Chitin & derivatives: crustacean wastes converted to highly versatile materials

In the current environmental context, using renewable resources to produce value-added chemicals is becoming a trend. Chitin and its derivatives —materials derived from crustacean wastes of the fishing industry— have not only attracted great interest for their renewable nature but also due to their versatility.

While crustacean-derived raw materials are not as popular as cellulose containing raw materials such as wood biomass or sugar cane bagasse, chitin —just as cellulose— is undeniably one of the most abundant renewable resource that nature has to offer.1 In fact, you must have encountered chitin if you are a fan of seafood! Chitin and its derivative biopolymer chitosan can be found in crustacean shells (shrimps, crabs, lobsters, etc.), fish scales and in the cell walls of fungi.2

Due to their nature, chitin and chitosan exhibit unique properties in addition to their nontoxicity, biodegradability and biocompatibility. Notably, they possess excellent adsorption properties, low chemical reactivity, insolubility in water, and the ability to repel bacteria.2 As a result, these outstanding compounds paved their way into various fields meeting (almost) everyone’s needs. They have found applications as ingredients in the cosmetic industry, as artificial skin in the medical field, as antibacterial and deodorizing fibers in the textile industry,3 as a defense-stimulant coating for seeds in horticulture;4 and they have attracted interest even in the food industry after studies brought to light the benefits of small amount of chitineous materials on the intestinal microflora.2 And good news for the wine lovers, chitosan has recently been approved as a microbial controlling-, stabilizing- and clarifying- agent in wine, further extending the application range to enology!5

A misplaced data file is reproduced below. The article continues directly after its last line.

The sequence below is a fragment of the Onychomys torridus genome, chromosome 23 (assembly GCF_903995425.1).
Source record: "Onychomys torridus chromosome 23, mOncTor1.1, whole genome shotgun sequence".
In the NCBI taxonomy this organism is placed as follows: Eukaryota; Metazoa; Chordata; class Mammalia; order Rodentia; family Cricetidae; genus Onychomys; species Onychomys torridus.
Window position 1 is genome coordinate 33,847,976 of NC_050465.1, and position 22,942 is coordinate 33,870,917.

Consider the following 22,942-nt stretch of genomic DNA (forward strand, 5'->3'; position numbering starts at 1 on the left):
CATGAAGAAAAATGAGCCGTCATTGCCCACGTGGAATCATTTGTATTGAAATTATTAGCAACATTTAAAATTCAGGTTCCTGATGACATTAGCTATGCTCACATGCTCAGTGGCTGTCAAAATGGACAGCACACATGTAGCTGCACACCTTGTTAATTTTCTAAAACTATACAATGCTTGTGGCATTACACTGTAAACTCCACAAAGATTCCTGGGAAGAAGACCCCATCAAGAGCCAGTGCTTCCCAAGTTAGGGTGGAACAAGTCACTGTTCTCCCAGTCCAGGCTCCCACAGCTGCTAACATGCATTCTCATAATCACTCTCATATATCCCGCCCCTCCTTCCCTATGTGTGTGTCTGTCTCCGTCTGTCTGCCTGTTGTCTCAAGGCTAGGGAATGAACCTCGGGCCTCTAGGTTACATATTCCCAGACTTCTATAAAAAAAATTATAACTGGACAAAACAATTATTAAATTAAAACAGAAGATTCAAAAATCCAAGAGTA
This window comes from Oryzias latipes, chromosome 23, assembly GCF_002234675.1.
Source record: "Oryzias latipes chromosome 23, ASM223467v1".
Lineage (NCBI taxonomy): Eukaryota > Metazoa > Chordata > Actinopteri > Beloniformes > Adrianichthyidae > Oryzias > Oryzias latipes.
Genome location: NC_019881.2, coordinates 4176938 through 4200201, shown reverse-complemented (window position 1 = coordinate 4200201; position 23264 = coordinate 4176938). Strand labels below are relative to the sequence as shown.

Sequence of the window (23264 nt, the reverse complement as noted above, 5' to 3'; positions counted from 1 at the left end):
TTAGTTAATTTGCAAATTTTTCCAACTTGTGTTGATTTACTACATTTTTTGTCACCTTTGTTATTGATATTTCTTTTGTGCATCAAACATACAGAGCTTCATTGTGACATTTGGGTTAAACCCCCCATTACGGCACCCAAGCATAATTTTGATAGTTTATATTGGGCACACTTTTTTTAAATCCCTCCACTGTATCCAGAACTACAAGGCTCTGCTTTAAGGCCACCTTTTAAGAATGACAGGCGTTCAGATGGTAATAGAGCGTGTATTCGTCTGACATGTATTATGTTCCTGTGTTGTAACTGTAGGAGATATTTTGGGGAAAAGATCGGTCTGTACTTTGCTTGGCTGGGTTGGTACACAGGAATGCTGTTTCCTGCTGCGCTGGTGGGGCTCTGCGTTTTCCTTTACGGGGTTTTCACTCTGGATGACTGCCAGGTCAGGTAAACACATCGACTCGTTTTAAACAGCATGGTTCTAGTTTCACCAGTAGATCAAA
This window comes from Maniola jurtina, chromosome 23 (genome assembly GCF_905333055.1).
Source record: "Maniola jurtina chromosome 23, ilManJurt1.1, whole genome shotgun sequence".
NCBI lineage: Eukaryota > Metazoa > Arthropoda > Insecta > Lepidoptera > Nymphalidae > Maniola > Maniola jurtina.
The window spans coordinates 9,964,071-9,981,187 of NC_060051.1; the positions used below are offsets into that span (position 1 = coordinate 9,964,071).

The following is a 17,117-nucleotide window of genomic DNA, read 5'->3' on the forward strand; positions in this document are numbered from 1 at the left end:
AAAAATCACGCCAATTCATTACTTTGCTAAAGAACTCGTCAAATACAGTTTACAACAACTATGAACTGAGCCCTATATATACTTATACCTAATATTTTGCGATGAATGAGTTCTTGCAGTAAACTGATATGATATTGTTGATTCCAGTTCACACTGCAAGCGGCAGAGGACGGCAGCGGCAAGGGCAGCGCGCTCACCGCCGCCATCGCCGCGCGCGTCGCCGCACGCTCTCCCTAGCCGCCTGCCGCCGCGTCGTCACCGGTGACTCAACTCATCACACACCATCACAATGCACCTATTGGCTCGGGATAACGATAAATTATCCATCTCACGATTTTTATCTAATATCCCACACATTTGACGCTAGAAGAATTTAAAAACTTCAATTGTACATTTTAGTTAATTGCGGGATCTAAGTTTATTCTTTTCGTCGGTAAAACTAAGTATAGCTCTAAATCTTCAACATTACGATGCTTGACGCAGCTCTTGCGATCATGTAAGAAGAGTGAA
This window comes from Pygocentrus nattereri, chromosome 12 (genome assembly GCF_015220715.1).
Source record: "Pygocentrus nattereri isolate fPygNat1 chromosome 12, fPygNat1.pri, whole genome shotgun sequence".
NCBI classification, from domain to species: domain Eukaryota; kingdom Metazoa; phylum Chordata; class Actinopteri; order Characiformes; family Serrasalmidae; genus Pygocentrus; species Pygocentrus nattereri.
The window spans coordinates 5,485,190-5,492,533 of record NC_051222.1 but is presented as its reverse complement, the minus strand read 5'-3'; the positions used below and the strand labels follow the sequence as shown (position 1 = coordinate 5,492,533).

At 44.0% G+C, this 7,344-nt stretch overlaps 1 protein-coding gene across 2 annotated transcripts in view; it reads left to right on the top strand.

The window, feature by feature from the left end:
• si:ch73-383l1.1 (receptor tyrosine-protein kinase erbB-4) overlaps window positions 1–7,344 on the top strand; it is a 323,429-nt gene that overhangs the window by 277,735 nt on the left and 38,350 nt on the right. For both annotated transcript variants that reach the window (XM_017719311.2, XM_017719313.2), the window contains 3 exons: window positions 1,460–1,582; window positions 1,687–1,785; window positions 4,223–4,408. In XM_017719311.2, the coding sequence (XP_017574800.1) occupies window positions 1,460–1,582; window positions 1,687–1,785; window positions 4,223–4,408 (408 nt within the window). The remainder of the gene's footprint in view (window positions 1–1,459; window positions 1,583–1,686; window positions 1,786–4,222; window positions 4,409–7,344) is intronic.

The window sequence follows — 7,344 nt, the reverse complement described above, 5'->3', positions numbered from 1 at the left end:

In view of the large panel of applications, in case you have not yet encountered chitin in your everyday life (allergic to seafood?), be aware that this crustacean-derived compound is becoming inescapable!

Written by Anne Kokel.

Anne is a Technology Scout at TechScout

1 G. Crini et al., Environmental Chemistry Letters (2019)
2 M. N. Ravi Kumar, Reactive & Functional Polymers (2000); C. Peniche et al. Monomers, Polymers and Composites from Renewable Resources (2008)
5 A. C. Marin et al., Critical Reviews in Food Science and Nutrition (2020)